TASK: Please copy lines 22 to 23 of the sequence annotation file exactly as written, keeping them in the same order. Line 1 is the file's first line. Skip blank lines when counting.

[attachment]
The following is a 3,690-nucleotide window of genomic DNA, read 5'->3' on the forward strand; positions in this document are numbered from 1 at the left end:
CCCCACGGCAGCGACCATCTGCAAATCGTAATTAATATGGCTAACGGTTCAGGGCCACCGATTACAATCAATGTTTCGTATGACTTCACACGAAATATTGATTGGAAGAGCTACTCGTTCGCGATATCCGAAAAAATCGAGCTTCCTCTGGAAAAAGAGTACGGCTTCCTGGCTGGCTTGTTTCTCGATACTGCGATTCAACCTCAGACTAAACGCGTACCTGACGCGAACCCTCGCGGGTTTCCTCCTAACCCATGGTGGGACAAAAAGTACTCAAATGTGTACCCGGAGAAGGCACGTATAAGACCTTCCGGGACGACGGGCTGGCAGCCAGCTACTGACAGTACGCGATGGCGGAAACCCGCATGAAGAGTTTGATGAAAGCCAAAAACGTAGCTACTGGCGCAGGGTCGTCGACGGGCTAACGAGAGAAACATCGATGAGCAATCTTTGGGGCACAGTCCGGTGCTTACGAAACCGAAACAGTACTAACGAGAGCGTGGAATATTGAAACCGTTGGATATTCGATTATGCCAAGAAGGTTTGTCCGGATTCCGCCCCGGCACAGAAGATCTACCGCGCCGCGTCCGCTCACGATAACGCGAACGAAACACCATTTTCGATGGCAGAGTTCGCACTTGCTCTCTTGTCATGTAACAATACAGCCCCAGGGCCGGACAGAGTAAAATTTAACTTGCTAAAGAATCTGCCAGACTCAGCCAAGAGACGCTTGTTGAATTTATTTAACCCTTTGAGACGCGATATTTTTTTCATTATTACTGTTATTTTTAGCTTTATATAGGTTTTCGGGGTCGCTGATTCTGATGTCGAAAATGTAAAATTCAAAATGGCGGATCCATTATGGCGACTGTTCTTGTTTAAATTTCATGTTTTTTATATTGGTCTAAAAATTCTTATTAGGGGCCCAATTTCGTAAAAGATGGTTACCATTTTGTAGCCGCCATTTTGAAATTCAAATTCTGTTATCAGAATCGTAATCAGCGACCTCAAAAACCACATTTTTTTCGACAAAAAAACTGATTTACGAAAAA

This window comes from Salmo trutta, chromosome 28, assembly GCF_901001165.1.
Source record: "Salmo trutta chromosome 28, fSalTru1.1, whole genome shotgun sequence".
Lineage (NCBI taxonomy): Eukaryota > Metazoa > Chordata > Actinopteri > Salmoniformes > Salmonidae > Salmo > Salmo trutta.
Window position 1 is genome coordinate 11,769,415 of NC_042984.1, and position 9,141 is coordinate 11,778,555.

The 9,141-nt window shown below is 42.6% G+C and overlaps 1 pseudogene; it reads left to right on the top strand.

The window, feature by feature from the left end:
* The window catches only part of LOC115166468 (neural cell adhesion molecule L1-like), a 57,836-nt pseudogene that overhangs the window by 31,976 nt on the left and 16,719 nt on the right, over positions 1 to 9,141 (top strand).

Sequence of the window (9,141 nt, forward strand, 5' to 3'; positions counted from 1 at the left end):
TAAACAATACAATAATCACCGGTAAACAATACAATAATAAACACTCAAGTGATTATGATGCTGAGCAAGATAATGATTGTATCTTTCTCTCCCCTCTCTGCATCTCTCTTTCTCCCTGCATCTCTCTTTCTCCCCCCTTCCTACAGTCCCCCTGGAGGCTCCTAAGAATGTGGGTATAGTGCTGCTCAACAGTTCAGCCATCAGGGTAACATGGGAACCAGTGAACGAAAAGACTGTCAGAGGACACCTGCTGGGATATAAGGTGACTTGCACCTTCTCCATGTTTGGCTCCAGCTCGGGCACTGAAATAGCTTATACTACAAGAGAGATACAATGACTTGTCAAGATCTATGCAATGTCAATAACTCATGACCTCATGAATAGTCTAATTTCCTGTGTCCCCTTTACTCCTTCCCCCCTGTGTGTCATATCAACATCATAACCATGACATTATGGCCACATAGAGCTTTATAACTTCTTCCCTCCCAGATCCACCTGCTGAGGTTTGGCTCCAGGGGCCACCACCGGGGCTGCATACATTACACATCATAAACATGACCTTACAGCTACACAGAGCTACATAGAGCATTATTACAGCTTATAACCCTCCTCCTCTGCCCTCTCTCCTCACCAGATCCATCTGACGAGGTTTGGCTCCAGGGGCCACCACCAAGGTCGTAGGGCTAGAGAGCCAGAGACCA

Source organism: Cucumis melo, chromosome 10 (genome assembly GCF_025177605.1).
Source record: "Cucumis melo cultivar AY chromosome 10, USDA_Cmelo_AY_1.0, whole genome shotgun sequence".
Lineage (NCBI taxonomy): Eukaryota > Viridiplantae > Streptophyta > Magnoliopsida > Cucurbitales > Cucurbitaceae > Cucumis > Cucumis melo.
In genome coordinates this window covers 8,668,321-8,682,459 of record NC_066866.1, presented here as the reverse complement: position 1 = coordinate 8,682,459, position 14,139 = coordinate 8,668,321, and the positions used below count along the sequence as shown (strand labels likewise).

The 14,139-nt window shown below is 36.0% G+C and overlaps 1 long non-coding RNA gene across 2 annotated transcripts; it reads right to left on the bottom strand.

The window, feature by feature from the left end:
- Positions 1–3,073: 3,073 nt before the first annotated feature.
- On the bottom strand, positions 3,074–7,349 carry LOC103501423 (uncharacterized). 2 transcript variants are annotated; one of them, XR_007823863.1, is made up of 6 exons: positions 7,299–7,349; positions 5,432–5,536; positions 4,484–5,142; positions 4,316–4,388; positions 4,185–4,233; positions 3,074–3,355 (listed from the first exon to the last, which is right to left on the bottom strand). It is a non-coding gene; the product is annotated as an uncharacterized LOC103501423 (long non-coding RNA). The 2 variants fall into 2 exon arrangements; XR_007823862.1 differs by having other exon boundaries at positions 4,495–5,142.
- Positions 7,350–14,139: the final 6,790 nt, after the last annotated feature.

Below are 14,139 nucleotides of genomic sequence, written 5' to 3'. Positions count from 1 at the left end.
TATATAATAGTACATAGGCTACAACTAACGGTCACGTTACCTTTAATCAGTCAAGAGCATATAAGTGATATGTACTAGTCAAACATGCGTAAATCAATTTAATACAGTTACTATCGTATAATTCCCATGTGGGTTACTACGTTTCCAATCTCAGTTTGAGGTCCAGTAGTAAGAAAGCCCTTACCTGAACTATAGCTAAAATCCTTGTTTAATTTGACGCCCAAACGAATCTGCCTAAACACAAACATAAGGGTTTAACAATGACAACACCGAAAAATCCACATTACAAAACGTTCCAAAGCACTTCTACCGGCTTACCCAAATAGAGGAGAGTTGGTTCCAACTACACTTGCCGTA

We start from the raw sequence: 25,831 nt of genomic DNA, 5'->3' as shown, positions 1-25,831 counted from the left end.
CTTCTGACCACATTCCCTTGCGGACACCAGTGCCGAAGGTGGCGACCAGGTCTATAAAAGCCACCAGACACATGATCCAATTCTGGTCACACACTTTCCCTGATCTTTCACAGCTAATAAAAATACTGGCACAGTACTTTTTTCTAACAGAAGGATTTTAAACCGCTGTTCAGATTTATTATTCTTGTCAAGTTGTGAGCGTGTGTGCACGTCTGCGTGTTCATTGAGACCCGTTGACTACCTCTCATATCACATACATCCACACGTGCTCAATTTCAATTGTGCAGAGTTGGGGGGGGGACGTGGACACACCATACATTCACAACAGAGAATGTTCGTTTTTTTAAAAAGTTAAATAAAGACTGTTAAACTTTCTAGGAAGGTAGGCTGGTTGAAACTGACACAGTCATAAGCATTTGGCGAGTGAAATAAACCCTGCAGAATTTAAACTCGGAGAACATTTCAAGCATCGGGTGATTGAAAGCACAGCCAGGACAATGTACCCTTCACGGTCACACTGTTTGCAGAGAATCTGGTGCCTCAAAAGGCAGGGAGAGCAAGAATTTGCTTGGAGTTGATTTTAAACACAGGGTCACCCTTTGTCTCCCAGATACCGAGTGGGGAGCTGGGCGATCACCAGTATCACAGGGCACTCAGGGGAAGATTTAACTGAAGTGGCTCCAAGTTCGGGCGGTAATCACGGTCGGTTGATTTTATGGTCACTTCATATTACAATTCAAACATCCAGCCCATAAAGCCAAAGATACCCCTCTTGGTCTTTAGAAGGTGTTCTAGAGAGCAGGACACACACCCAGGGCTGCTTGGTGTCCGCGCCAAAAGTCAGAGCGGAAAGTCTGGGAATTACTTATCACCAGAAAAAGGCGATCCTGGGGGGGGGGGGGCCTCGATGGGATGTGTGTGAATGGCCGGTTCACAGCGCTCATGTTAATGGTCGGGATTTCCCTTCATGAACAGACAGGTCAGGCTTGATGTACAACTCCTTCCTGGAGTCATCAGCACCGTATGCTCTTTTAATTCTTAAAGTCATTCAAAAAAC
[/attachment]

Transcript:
TATATAATAGTACATAGGCTACAACTAACGGTCACGTTACCTTTAATCAGTCAAGAGCATATAAGTGATATGTACTAGTCAAACATGCGTAAATCAATTTAATACAGTTACTATCGTATAATTCCCATGTGGGTTACTACGTTTCCAATCTCAGTTTGAGGTCCAGTAGTAAGAAAGCCCTTACCTGAACTATAGCTAAAATCCTTGTTTAATTTGACGCCCAAACGAATCTGCCTAAACACAAACATAAGGGTTTAACAATGACAACACCGAAAAATCCACATTACAAAACGTTCCAAAGCACTTCTACCGGCTTACCCAAATAGAGGAGAGTTGGTTCCAACTACACTTGCCGTA

We start from the raw sequence: 25,831 nt of genomic DNA, 5'->3' as shown, positions 1-25,831 counted from the left end.